Amid the tumult, the announcement nevertheless marks an important — if likely inconclusive — milestone in a country that for nearly four decades lived under Mugabe's unrelenting rule. Since the country gained its independence from white minority rule in 1980, the strongman kept his grasp on power with a combination of corruption, violent intimidation and suppression of dissent.

Although the country regularly held elections, the votes in recent decades were widely regarded as thinly veiled shams meant to legitimize Mugabe's authoritarian regime, not reflect the preference of his people. Speaking with NPR's Eyder Peralta, one opposition activist recalled bloody retaliations — from arson to amputation — committed against voters suspected of supporting the opposition in previous elections.

Monday's vote was expected to be a different matter.

Held more than eight months after Mugabe stepped down under pressure from Mnangagwa and the military, the elections offered voters a radically unfamiliar sight: a ballot without Mugabe's name on it. The nonagenarian former leader found himself relegated to the margins, where he has railed against Mnangagwa, his former ally and vice president who now leads his longtime party, the ZANU-PF.

"I cannot vote for those who have tormented me," Mugabe said at a news conference a day before the vote, suggesting he would throw his support behind Chamisa.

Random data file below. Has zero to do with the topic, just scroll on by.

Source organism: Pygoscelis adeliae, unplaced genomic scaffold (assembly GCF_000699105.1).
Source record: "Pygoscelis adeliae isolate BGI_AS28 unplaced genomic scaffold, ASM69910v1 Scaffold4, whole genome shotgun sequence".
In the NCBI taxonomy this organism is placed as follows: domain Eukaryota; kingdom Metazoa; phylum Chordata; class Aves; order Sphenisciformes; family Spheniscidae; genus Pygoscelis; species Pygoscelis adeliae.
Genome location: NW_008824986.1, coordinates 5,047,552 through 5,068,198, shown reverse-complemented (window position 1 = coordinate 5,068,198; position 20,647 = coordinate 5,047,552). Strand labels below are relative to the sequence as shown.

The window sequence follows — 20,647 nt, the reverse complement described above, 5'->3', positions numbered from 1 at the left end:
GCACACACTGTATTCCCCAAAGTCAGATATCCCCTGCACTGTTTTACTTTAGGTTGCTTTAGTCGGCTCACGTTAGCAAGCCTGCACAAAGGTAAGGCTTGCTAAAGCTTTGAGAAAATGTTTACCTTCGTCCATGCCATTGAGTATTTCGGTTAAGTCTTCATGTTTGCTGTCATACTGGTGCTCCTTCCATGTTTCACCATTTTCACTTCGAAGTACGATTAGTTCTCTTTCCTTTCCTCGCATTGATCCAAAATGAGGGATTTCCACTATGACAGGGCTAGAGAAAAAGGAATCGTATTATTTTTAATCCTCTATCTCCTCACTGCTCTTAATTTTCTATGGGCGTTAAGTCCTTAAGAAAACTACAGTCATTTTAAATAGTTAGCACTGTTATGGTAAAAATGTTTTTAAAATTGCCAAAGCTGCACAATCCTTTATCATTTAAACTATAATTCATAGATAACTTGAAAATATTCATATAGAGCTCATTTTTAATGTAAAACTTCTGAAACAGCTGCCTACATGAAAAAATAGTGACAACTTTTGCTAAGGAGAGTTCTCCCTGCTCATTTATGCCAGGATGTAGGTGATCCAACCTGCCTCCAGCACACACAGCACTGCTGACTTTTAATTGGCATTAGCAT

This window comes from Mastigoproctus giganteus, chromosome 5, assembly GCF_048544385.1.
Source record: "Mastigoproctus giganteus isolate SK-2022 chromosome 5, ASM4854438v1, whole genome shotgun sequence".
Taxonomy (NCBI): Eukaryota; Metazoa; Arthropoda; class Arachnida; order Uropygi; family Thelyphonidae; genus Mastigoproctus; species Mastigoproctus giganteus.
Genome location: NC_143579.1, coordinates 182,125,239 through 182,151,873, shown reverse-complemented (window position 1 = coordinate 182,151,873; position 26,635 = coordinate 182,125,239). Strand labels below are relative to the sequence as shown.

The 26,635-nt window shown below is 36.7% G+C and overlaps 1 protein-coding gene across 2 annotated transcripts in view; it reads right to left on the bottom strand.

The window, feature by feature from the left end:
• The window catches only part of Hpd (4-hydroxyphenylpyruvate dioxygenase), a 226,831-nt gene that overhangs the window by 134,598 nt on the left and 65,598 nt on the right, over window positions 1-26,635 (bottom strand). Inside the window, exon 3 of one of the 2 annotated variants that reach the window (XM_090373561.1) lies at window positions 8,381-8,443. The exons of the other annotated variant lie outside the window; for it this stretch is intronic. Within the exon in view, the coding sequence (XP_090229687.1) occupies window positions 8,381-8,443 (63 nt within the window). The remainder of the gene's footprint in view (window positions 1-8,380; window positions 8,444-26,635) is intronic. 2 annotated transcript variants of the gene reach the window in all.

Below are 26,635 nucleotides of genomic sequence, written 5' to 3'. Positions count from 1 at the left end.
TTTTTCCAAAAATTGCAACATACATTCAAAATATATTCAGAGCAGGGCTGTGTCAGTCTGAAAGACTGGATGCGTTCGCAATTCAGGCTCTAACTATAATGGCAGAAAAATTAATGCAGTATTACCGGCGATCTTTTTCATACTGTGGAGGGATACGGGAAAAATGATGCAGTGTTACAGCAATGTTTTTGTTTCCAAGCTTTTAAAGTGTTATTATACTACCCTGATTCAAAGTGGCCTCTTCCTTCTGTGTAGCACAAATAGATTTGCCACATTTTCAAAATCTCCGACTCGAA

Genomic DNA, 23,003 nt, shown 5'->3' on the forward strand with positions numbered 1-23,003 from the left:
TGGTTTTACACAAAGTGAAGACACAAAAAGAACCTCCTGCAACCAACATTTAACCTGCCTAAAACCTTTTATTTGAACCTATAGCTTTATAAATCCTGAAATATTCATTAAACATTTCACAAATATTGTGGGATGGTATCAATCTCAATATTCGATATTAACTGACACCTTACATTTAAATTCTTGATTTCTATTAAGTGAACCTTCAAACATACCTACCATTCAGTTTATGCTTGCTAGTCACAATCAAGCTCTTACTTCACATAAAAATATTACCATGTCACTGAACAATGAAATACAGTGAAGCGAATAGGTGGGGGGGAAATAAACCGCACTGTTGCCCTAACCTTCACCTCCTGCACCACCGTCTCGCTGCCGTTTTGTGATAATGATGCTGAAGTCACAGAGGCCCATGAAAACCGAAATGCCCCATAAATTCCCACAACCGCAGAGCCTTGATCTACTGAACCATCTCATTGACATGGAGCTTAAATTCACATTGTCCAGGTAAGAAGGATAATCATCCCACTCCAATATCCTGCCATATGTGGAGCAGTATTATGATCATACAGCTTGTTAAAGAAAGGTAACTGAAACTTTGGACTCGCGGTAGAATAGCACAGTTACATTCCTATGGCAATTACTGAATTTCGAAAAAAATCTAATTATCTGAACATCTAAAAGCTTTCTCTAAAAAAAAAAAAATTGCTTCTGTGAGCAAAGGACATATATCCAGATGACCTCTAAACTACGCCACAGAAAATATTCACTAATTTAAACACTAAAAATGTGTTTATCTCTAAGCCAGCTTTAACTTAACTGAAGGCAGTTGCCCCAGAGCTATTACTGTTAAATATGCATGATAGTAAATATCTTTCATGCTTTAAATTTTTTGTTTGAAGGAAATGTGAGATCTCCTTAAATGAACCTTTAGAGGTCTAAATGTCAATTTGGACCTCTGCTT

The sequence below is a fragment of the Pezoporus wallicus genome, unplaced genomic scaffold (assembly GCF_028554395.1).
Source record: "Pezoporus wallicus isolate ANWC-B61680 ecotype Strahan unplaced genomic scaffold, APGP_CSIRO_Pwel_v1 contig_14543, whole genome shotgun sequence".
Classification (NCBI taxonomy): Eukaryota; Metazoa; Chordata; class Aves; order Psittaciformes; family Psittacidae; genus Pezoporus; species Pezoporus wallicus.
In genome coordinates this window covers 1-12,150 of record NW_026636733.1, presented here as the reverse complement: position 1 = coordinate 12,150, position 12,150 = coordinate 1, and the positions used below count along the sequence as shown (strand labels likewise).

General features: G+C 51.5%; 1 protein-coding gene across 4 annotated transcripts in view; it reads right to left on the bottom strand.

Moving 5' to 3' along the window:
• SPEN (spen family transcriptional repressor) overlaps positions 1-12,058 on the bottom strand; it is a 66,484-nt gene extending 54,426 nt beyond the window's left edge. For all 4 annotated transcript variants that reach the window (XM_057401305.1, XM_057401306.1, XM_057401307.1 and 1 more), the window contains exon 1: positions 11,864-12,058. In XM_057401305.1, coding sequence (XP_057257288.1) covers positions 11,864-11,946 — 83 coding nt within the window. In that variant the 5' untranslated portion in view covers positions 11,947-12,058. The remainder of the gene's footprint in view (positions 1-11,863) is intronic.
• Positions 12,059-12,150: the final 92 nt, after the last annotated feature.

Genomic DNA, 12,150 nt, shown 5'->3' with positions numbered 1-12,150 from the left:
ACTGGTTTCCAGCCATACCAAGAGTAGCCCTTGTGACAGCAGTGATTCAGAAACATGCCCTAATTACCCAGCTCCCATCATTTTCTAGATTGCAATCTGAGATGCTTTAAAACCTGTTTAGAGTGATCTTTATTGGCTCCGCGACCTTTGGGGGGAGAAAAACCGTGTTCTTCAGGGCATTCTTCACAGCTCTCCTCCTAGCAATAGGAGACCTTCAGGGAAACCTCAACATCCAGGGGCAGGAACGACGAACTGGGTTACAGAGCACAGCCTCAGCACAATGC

For many voters, however, the choice proved less clear. In many ways, the elections presented them with a study in stark contrasts — none more apparent than the one between the front-runners: Mnangagwa, a wily 75-year-old incumbent with a menacing nickname ("the crocodile") and a dubious human rights record, and Chamisa, a lawyer and pastor just over half his age.

The vote pitted Mnangagwa's experience against Chamisa's promises of a new perspective — though both men have vowed to right Zimbabwe's long-flagging economy, which has long been beset by a massive cash shortage, crumbling infrastructure and the country's status as something of an international pariah.

As elections opened, opinion polls showed them locked in a tight race.